How much should i charge my laptop and should i leave it plugged in?

Abdelrahman_7

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Mar 12, 2016
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when i charge the laptop's battery do i remove the plug once it hits 100 % and then when it's near empty i plug it in again and keep doing this over and over again? or do i leave it plugged ? and by this will no problems happen to the battery ? i just want to know what's the best way because i use the laptop for many hours and the battery doesn't stay that long so i'll keep plugging and removing alot .. also it used to say not charging when it reaches 100 % which made me feel better because i think that means that it knows it's full so it's not ruining anything .. but now it says "fully charged" instead of "not charging" i don't know what changed it so if anyone knows the best way to charge it and what are the things that would harm the battery and if i am doing anything wrong by keeping it plugged .. it's an MSI GE72 6GF APACHE PRO
 
Hi, if you know you will use your laptop in one place for a long period of time, it is better to remove the battery when it is fully charged, and use the laptop with just the adapter. The battery cells do not like the heat of the laptop, so if you remove the battery you will extend its life. You can use the adapter with the battery when you know you're going to another place with the laptop turned on.
 

Abdelrahman_7

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Mar 12, 2016
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i wanted to remove the battery but the battery is inside the laptop i'd have to unscrew it and i don't want to mess with that
 

Steve McGrossi

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Feb 11, 2014
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Hello, you should leave the battery discharge up to 20% and charge up to 80% that will give Lithium batteries their maximum charge and discharge number. (Yes leaving up to 100% will give less life to the battery, and leaving it always plugged in may make your battery, within the year, unable to hold the laptop.)
 
If you are using it, keep it plugged in. If it's already fully charged or nearly fully charged and you are done for the night, unplug it. That's all I would do. At some point you gotta ask, did you buy a laptop to make your life easier, or did you buy it to be obsessing about it.
 

Steve McGrossi

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Feb 11, 2014
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No that is not the way. Lithium batteries are not meant to be plugged in continuously. And it depends on what use is the person doing. If you keep your laptop to one place and only, then just remove the battery from the back, and leave the laptop plugged in. If not, discharge until 20% and charge up to 80%
 


I know what you said, but when you have an integrated battery, what do you do?
 


My point is that the way I do it has only caused 7% battery wear in 14 months, which is quite negligible IMO.
Not worth worrying about. Especially if the laptop doesn't have a removable battery. Plus, by running on mains only with the battery removed, you lose the advantage of the battery acting as a UPS if the power should happen to fail while in the middle of an important task.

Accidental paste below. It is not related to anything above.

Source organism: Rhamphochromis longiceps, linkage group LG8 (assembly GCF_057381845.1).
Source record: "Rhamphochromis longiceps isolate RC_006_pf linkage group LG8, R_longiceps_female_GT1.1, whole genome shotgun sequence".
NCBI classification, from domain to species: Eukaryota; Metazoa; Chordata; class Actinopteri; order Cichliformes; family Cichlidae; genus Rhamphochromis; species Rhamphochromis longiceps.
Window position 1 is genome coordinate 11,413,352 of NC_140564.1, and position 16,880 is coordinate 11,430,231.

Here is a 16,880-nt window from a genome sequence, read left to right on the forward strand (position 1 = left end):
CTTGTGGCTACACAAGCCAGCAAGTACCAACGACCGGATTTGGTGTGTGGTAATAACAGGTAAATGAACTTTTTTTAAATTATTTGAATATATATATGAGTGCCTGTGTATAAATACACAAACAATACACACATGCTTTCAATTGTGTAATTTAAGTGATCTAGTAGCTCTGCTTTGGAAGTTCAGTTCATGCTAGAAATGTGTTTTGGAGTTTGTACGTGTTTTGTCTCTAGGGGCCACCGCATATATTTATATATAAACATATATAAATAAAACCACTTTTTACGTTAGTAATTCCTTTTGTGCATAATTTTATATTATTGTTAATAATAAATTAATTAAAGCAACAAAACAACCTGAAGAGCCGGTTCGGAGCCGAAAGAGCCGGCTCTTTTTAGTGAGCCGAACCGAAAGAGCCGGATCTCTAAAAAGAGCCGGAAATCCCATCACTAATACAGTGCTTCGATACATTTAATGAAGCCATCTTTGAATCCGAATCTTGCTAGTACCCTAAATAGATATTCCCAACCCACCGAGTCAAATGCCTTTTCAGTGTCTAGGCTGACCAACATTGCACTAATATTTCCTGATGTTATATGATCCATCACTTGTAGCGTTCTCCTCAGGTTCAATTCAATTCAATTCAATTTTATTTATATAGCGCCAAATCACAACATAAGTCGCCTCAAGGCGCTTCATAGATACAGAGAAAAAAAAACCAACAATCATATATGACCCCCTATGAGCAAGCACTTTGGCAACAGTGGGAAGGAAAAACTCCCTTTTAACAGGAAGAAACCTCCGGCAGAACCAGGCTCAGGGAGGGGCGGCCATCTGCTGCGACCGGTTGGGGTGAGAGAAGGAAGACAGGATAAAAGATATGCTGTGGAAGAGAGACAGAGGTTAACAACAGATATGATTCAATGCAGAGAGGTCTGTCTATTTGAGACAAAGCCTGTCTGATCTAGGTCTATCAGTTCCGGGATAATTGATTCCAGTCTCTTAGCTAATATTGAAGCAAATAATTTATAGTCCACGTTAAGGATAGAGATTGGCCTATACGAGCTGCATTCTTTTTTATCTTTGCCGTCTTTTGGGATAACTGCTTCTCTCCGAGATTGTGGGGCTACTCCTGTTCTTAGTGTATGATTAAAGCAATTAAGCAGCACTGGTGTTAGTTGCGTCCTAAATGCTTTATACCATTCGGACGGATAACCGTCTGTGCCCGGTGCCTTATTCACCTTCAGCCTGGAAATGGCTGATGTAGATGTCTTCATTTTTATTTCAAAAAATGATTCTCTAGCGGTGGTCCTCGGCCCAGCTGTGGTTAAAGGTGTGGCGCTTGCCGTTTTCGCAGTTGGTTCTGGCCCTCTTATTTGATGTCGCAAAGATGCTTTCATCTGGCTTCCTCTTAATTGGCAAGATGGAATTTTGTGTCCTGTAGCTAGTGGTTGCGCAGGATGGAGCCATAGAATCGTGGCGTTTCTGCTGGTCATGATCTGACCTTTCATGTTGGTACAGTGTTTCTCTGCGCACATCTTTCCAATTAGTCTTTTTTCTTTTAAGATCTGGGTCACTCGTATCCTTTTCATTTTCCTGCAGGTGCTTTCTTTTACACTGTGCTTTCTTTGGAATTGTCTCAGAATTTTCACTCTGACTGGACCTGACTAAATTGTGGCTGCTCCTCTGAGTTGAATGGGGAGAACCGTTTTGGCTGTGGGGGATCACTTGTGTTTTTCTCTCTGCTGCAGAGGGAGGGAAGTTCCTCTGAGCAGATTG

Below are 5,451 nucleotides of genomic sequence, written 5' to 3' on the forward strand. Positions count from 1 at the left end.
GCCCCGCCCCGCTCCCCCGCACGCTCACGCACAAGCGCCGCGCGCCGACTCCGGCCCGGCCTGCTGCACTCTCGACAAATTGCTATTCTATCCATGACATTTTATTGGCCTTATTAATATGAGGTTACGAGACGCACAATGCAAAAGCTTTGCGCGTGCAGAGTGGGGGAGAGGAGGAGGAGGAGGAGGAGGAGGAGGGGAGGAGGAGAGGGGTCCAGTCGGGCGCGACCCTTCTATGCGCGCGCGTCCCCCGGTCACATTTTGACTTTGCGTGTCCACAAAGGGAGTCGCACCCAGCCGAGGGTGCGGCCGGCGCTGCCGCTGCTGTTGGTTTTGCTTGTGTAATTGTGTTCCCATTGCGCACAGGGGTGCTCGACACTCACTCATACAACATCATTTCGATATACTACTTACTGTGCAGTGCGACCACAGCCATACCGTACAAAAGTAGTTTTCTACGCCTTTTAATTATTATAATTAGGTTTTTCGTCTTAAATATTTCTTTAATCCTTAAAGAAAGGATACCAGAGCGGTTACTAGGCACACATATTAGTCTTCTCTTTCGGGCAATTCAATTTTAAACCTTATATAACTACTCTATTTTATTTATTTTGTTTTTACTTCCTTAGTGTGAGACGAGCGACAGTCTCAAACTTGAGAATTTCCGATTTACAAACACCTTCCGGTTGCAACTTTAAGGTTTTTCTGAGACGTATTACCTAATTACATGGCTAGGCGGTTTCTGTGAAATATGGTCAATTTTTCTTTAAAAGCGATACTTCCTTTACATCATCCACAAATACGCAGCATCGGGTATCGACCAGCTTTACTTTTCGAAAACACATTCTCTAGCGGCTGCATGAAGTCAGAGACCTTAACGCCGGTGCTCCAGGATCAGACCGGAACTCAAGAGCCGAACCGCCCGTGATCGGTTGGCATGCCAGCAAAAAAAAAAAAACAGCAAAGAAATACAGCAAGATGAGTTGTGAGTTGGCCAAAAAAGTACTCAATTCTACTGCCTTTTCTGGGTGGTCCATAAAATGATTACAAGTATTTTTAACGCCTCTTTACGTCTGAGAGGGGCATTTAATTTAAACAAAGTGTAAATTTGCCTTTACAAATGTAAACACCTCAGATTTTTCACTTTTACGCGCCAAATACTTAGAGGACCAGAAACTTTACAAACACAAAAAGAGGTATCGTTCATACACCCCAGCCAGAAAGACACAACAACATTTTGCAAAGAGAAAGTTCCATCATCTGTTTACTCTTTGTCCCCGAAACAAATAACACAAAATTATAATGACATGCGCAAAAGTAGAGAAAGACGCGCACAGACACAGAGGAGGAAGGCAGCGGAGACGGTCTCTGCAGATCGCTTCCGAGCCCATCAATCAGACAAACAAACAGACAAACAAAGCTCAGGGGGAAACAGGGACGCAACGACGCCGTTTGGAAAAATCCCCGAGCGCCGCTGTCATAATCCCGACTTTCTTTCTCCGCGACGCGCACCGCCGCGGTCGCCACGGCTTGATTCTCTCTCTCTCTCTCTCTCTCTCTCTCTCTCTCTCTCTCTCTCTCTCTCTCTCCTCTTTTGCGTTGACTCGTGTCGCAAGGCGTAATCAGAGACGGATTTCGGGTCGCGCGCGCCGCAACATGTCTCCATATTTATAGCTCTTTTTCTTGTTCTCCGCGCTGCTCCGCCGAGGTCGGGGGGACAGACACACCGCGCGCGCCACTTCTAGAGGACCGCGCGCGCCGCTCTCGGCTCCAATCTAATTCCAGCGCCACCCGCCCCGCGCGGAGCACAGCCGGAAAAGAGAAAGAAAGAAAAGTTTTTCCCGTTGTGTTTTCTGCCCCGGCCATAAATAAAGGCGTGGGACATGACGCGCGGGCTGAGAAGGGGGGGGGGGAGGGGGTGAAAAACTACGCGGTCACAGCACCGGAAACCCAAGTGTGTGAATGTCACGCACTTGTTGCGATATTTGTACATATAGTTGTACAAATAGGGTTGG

Steve McGrossi

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Feb 11, 2014
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Then I guess, you have to watch your battery percentage, if you really want it to last the longest.
 

Steve McGrossi

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Actually it is something that should be worried about. My laptop was always plugged in and in 7 months my battery can last 15 seconds the longest! Now if you have an integrated battery then, as i said before, you have to watch your battery percentage, if you really want it to last the longest.
 

geofelt

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Oct 9, 2006
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What happens to a battery when plugged in will vary by the laptop vendor.
Possibly you will get an authoritative answer from them directly.
Once charged, the battery charging process should stop so I see no difference if the laptop is plugged in or not.
Some laptops will not work without a proper battery installed.
I keep mine plugged in.
 


Perhaps your particular model of laptop just does a lousy job of battery management. It probably varies from maker to maker and even model to model. As I said, I have 7% battery wear on a now 16 month old laptop. It is still my contention that if someone leaves their laptop plugged in 24/7 for 16 months and only ends up with 7% battery wear after that 16 months, it really is nothing to worry about.
 

Steve McGrossi

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Feb 11, 2014
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I agree with the vendor and my laptop is like 7 years old! If there is a nice battery management inside then you're good to go with continuously plugged in.
 


Ahh, that explains it then. These efficient/good battery management programs (or whatever they'd be referred to) seem to be a relatively new development, and appear to have become widespread only in the last 2 or 3 years. While still not perfect, they are a huge improvement over the "old days". :D


 

Steve McGrossi

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Feb 11, 2014
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Exactly! The battery management cannot only be in software programs. But there could be a circuit that does the job as well. Just like in tablets and smartphone. They're all in common since they all use lithium batteries.
 
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